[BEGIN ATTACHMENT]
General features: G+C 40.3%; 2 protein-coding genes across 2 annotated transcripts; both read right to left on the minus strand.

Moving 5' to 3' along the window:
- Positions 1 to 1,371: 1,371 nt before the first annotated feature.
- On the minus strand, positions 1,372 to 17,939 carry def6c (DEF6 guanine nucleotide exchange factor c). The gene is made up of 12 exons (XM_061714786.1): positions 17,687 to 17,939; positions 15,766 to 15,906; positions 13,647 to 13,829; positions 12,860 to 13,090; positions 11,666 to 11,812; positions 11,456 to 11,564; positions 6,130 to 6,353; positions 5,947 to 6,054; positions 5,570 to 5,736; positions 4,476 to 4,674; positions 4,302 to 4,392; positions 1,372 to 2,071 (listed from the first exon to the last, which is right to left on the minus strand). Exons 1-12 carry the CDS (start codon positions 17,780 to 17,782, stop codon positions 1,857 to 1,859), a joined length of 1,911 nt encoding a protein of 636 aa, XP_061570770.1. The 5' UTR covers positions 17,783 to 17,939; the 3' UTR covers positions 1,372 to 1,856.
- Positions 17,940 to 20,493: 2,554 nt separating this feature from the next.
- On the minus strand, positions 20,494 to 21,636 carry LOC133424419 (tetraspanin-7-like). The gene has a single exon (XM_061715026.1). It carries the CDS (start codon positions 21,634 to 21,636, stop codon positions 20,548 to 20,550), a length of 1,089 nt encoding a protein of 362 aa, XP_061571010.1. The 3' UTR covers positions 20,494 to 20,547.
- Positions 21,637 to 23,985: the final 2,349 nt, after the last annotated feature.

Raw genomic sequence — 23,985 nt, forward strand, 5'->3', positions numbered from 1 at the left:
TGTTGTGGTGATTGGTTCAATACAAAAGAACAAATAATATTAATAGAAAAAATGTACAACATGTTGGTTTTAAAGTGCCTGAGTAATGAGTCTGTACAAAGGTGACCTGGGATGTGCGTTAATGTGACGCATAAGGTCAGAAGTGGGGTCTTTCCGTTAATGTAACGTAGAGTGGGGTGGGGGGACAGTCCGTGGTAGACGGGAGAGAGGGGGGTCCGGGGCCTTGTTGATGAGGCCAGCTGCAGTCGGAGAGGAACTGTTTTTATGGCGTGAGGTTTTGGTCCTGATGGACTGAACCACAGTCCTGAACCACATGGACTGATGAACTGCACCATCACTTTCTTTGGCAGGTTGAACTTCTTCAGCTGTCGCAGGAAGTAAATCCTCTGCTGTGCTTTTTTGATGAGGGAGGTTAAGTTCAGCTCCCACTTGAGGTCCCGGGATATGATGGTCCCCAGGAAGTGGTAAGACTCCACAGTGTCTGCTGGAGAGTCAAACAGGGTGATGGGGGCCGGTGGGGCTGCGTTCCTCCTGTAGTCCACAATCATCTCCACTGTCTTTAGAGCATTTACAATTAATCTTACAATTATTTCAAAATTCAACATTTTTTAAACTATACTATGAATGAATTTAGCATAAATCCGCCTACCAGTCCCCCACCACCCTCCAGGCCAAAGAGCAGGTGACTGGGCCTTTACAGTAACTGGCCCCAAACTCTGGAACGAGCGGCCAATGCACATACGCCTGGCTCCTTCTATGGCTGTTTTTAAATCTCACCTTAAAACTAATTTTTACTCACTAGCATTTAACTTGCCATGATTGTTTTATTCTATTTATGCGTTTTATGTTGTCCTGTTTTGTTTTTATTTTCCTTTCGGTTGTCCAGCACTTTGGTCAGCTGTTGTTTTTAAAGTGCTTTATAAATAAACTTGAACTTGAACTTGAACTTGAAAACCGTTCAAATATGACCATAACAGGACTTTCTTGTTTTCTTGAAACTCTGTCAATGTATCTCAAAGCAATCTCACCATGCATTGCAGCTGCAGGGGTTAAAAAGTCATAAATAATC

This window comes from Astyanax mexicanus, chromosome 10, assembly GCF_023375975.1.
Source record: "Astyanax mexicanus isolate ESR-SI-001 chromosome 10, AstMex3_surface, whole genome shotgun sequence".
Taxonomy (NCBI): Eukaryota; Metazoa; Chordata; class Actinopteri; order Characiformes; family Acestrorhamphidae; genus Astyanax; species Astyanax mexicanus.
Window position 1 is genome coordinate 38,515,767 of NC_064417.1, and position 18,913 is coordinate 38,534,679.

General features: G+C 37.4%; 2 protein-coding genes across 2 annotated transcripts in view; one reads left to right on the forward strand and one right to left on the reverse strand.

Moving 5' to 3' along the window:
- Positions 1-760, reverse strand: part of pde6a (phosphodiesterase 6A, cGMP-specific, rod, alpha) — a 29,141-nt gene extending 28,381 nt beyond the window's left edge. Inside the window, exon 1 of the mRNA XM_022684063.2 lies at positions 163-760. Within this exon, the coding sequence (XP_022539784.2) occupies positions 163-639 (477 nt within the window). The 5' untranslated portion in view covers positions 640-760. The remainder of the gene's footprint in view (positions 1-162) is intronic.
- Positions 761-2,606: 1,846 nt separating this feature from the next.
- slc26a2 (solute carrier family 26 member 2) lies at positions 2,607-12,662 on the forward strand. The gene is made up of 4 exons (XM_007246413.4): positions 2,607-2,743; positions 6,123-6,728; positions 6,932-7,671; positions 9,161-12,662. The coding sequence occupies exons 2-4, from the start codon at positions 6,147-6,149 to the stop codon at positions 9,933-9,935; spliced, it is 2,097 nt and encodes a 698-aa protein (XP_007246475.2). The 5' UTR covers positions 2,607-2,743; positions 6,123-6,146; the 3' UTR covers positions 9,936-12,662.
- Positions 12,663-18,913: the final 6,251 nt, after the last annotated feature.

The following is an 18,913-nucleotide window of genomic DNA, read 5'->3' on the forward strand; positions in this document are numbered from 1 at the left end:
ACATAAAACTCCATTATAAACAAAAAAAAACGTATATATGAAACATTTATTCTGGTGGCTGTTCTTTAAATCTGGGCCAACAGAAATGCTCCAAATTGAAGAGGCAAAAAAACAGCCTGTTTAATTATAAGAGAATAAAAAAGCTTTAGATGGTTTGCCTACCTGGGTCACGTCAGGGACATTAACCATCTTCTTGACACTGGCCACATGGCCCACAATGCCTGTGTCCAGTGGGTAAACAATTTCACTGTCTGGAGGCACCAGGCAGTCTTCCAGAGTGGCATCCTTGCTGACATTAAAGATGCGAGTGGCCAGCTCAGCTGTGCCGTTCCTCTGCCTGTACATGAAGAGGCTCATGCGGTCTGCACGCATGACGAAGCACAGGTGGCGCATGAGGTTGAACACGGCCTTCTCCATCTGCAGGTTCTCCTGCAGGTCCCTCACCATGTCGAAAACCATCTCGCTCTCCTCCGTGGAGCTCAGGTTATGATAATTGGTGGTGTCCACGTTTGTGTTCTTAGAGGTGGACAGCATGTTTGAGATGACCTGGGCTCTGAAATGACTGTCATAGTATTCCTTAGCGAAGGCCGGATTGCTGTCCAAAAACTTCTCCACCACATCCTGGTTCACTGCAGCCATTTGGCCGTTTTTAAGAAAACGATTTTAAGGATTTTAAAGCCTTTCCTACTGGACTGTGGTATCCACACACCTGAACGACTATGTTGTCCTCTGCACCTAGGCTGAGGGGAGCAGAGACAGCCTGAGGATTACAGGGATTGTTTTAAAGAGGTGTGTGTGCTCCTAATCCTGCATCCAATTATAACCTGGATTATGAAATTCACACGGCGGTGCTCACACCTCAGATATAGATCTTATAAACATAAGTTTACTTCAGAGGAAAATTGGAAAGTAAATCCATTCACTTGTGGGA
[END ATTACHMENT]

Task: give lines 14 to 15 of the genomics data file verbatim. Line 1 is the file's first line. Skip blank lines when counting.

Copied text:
General features: G+C 37.4%; 2 protein-coding genes across 2 annotated transcripts in view; one reads left to right on the forward strand and one right to left on the reverse strand.

Moving 5' to 3' along the window: